Over the past two weeks, the global stock market suffered a rout as investors succumbed to fears of escalating trade tensions between US and China after the two largest economies hit one another with their first round of trade tariffs. Adding to investors’ woes, the US Federal Reserve’s latest meeting minutes revealed a faster pace of interest rate hike which inherently means rising financing costs for businesses.
As if that was not enough, the Singapore government then sparked yet another bout of sell-off when it made surprising moves to cool the local property market which had only recently been touted to be in the cusps of recovery after a four-year decline. It feels as though Mr. Market is testing the will and resolve of investors as they were left licking their wounds.
But amidst the gloomy sentiments, value has emerged and embattled investors should not be blind to the silver lining. After all, while global growth is expected to ease, worldwide gross domestic product (GDP) is still expected to grow by a more-than-healthy rate of 3.9 percent in 2018, according to the International Monetary Fund (IMF).
In fact, despite the slew of negative news flooding the mainstream media, the IMF still maintains its forecast of 3.9 percent for the following year. Retail investors should appreciate a still-benign investing environment instead of cowering in fear. What could be a worse mistake to make is to completely avoid investing in China’s growth story. Listed on the Mainboard of the Singapore Exchange, Raffles Medical Group (RMG) offers exposure to the Chinese market and here are three reasons to start betting on it now.
A Safe Haven-Cum-Growth Stock
Amidst the trade uncertainties between the US and China, investors may find comfort in defensive stocks the like of RMG. Since people get sick whether the economy is doing well or not, RMG’s business is not subjected to cyclicality and hence more recession-proof. More importantly, the stock also offers a hedge against the current trade dynamics.
In addition, unlike pharmaceutical companies that depend on the developments and approvals of new drugs to drive growth, RMG as an owner and operator of hospitals and clinics has clearer earnings visibility as well as stability. Notwithstanding that, the group is also expanding its footprint into China, with two new hospitals RafflesHospital Chongqing and RafflesHospital Shanghai, slated to be opened in 4Q18 and 2H19 respectively.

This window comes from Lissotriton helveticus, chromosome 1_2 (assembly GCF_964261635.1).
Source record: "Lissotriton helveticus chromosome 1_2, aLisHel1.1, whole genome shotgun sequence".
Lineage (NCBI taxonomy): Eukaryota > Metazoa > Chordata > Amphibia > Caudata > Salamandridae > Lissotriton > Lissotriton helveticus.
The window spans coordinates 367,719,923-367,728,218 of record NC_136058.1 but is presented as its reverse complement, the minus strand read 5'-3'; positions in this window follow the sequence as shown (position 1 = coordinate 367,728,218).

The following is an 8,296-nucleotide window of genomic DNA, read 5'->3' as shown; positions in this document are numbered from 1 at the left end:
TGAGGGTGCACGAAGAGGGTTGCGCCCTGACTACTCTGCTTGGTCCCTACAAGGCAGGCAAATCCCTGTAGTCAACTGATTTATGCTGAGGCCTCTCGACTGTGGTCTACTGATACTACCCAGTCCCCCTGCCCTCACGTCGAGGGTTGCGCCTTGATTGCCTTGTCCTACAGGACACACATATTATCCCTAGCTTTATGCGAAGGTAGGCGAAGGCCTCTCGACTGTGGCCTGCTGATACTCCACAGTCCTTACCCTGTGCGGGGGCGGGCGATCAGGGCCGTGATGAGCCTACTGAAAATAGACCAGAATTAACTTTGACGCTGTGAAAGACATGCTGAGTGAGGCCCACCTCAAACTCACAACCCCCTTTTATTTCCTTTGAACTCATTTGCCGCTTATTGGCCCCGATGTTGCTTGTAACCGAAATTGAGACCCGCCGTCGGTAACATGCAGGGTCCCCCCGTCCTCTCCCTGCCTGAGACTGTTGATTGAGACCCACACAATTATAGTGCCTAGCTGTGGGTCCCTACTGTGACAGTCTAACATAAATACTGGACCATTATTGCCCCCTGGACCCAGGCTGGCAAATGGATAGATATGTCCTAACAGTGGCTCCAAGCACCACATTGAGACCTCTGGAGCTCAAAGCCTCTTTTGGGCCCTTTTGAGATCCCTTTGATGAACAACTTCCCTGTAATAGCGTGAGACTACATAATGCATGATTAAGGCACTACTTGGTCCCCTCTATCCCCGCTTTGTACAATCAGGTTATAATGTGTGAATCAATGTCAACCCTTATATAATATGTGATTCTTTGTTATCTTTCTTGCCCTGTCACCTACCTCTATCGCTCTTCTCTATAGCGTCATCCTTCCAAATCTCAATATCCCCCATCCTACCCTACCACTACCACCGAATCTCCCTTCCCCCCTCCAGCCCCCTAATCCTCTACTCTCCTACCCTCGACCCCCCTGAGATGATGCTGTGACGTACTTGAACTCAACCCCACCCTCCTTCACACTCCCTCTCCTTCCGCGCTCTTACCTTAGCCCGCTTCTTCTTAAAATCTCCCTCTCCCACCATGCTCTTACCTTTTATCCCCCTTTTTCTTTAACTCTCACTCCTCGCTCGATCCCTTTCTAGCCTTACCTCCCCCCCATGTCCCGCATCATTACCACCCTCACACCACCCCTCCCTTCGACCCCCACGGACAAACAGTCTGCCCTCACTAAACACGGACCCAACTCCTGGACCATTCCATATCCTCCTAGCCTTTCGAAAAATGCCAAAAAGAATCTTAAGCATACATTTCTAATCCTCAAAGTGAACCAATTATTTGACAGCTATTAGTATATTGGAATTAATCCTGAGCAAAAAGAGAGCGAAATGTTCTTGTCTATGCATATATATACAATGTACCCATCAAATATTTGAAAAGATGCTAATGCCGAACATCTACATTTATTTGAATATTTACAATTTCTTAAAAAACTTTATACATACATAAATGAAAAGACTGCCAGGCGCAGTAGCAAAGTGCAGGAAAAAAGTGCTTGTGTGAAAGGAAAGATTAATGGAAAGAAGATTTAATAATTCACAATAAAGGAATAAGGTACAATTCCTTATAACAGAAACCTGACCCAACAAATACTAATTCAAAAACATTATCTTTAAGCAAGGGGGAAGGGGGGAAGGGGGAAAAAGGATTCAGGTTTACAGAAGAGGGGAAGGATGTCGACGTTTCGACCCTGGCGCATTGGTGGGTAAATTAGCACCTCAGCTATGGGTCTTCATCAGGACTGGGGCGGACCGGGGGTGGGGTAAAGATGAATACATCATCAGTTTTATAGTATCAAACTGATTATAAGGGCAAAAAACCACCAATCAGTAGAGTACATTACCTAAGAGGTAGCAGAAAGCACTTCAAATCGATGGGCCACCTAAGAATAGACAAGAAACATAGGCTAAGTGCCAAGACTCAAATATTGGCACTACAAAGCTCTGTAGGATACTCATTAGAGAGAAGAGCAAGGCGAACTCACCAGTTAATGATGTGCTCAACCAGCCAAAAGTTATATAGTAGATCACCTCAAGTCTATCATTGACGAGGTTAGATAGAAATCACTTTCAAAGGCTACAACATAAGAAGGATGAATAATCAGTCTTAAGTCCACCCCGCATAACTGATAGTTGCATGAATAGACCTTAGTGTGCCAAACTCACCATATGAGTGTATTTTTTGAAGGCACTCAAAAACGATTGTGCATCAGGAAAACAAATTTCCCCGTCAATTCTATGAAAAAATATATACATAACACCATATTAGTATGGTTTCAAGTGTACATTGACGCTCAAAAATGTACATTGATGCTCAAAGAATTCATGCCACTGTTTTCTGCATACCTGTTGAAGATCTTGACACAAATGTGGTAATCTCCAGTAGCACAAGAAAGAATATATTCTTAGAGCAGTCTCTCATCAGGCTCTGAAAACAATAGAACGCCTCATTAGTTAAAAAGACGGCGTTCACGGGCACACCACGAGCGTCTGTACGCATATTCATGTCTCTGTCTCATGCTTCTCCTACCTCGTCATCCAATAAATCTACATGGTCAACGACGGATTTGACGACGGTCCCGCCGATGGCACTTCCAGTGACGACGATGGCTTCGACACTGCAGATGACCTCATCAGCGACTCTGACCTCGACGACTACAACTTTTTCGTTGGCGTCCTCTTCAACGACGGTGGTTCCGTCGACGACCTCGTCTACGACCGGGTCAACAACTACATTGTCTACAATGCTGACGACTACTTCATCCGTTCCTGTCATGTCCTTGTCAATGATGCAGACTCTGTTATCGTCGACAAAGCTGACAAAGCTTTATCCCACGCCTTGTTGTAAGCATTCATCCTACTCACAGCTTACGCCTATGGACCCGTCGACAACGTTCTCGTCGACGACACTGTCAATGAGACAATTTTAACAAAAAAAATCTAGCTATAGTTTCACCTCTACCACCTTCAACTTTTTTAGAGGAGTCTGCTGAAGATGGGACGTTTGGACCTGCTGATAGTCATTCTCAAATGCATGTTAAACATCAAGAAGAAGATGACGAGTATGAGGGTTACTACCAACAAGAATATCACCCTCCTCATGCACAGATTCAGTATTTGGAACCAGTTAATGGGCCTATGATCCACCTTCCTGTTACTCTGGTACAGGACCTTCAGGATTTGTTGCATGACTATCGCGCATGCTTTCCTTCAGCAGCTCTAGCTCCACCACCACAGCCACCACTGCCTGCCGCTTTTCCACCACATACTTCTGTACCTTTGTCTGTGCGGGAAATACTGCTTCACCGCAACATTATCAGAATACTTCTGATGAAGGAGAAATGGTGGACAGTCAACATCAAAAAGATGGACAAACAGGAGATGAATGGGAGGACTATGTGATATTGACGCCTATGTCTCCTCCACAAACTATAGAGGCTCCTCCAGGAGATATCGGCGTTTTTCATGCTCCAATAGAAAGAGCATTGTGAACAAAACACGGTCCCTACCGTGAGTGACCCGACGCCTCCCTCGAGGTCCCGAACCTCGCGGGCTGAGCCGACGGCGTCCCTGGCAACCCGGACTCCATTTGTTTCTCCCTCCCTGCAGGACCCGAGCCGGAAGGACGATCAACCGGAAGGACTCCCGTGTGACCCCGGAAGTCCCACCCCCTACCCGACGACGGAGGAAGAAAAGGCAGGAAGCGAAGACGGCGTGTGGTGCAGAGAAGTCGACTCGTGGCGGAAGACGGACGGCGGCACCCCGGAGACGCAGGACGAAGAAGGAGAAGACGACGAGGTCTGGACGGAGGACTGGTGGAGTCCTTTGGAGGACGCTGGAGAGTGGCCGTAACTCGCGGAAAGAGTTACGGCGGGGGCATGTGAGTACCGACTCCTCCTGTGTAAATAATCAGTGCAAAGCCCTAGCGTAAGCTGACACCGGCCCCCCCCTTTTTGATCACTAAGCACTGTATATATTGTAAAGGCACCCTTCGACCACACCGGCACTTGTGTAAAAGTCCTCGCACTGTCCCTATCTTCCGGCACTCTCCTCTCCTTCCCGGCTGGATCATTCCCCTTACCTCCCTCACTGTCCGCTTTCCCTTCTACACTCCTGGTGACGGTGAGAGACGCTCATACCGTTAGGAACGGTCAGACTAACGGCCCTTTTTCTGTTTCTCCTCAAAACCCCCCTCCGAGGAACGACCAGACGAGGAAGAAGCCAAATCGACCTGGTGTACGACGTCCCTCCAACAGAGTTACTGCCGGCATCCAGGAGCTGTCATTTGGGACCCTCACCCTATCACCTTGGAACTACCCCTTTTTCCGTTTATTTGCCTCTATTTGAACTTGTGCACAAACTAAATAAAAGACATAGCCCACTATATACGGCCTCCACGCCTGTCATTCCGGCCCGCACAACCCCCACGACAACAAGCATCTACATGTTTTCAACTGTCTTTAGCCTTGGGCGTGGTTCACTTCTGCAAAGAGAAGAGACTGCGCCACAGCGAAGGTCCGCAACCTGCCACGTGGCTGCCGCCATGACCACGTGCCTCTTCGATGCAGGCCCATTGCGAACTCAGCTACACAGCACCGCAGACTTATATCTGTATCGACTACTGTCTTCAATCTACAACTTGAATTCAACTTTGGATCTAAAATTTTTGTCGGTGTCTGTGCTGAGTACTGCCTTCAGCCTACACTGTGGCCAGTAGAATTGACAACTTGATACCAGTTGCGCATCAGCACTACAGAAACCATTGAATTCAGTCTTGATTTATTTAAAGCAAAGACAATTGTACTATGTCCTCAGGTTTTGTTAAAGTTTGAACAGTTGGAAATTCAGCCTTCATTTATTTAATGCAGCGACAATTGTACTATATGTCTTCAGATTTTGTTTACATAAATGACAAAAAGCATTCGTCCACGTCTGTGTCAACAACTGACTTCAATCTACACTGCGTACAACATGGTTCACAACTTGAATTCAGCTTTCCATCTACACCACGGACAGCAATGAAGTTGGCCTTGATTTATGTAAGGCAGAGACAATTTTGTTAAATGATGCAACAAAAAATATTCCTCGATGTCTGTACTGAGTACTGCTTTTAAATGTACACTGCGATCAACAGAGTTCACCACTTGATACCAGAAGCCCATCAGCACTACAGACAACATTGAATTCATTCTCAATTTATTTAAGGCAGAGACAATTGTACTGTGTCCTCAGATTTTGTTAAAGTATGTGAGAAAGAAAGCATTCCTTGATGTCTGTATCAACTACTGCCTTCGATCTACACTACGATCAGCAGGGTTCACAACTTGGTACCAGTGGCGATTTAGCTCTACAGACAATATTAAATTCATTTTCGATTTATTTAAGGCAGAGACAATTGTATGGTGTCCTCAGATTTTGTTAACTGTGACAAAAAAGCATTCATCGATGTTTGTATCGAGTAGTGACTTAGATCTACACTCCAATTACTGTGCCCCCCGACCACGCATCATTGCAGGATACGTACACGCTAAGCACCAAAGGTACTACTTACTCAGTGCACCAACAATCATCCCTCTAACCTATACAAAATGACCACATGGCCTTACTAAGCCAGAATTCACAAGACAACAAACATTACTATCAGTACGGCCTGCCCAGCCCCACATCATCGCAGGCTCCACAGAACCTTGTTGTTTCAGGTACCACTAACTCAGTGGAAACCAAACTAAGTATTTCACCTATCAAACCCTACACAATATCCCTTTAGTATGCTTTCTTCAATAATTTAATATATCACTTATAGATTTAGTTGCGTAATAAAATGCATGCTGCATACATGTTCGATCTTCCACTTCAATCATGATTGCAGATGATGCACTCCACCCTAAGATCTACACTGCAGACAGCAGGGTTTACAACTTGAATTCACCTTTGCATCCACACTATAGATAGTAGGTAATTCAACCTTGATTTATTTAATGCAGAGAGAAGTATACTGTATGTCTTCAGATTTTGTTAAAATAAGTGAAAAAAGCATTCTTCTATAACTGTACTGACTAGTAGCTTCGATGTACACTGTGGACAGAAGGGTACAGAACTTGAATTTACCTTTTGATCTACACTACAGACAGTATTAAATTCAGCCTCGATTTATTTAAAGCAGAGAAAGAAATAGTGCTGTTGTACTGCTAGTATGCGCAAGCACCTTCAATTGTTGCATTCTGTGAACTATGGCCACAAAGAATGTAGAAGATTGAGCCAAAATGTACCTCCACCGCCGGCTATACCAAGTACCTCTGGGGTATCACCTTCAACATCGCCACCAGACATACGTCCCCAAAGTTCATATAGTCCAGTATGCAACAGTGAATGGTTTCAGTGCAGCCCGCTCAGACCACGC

The two new hospitals in China will add a total of 1,100 bed capacity – 400 in Shanghai and 700 in Chongqing – which will act as a major growth driver for the group. The establishment of the two new hospitals in China will allow the group to tap on the rising demand for better medical services, along with the rising affluence of the Chinese middle class.
Apart from that, RMG has also expanded its flagship Raffles Hospital in North Bridge Road. The newly added capacity will allow RMG to increase its patient load and address the rising demand for medical care brought about by the local ageing demographics.
Pristine Balance Sheet Supports Growth
While RMG is in a phase of starting-up two new hospitals in China, investors are wary about the impending start-up losses that the group could incur. At onset, when a hospital opens, RMG would need to purchase equipment, medical consumables and hire medical professionals. Notwithstanding other various related start-up costs, demand would have to pick off from zero.
To match revenue with costs and to contain upfront losses, the opening of hospitals will likely happen progressively in phases. For the Chongqing hospital, Executive Chairman Loo Choon Yong expects startup costs to be about $8 to $10 million in its first year, but analysts are slightly more cautious. On the street, startup losses for the two new Chinese hospitals are forecasted to be between $14 million to $21 million in their first two years of operations.
For RMG, the ability to invest in its future growth will largely be dependent on the strength of its balance sheet. At the same time, the group must also be able to generate enough cash to meet its operational needs and financial obligations. In a show of confidence, the group paid an interim and final dividend, raising its total payout by 12.5 percent to 2.25 Singapore cents in FY17.
In the latest quarter of 1Q18, the group still maintained a rather healthy balance sheet, with cash amounting to $94 million against total borrowings of $71.7 million. This translates to a net cash position of $22.3 million. In the period, RMG’s total debt-to-equity ratio was just 9.3 percent and its low level of debt also meant that the group’s borrowing costs will not be significantly impacted as interest rates continue to rise.
Cash-flow wise, RMG continued to display strong cash generating abilities, registering a positive flow of $24 million from operating activities in 1Q18. This was aided by the fact that RMG managed to maintain a healthy net profit margin of about 13.2 percent, on its revenue of $120.2 million in the same period.
Valuation At Multi-year Low
Since peaking at $1.65 in July 2015, the former growth darling has lost favour among local investors. Currently, the stock has shed over 40 percent from its peak and is now trading at a five-year low of $0.99 per share. Based on its trailing 12-month earnings-per-share of about $0.04, RMG is trading at just about 24.8 times its earnings. The indicative yield based on last year’s dividends is 2.3 percent.
To put things in perspective, RMG’s upcoming Chinese hospitals have much larger capacity than its local flagship hospital. Potentially, RMG’s China play could see earnings grow exponentially in the forthcoming years. Considering that the stock had traded above 40 times price-to-earnings in its heydays, the current cheap valuation is rather attractive in retrospect.